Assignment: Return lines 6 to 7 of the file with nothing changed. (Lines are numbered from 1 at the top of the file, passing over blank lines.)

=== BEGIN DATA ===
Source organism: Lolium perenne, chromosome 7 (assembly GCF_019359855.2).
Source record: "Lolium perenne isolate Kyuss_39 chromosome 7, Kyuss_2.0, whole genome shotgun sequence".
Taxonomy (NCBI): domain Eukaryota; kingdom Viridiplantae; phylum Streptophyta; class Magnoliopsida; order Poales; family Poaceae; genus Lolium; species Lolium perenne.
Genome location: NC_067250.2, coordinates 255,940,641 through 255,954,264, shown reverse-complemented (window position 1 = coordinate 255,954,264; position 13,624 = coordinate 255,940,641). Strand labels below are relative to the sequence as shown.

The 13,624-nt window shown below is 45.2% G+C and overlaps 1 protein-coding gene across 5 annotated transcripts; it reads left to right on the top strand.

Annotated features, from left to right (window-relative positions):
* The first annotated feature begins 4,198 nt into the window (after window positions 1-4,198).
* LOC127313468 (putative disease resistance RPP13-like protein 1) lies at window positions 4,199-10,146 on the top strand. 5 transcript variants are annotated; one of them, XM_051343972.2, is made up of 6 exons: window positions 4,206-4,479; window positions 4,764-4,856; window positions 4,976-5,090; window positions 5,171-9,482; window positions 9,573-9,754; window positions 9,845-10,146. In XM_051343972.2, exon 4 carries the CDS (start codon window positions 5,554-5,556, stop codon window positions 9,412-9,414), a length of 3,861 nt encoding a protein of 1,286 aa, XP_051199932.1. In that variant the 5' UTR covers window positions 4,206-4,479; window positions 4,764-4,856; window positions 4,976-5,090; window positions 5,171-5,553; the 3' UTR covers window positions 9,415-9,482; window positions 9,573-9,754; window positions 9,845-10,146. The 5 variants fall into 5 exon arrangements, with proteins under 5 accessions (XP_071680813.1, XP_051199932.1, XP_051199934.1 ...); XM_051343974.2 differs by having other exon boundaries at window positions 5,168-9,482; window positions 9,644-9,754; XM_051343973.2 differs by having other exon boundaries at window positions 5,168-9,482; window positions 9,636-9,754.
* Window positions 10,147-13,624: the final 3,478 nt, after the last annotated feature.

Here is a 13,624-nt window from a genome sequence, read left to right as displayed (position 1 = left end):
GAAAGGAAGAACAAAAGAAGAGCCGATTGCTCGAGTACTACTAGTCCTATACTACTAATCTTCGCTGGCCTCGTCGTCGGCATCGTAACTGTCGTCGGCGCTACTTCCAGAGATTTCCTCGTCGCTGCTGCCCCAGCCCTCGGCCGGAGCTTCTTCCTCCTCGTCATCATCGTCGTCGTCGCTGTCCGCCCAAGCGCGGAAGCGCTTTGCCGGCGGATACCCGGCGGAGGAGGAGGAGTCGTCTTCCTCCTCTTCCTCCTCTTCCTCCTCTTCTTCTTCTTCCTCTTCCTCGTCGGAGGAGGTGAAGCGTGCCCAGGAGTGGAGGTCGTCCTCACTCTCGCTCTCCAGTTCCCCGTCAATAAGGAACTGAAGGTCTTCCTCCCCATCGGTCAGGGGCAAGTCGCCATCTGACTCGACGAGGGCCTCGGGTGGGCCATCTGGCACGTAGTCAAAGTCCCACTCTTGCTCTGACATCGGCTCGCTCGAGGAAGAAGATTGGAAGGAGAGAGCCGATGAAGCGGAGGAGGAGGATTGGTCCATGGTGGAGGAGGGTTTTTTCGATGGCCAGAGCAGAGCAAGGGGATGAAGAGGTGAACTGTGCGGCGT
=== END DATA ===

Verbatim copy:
Annotated features, from left to right (window-relative positions):
* The first annotated feature begins 4,198 nt into the window (after window positions 1-4,198).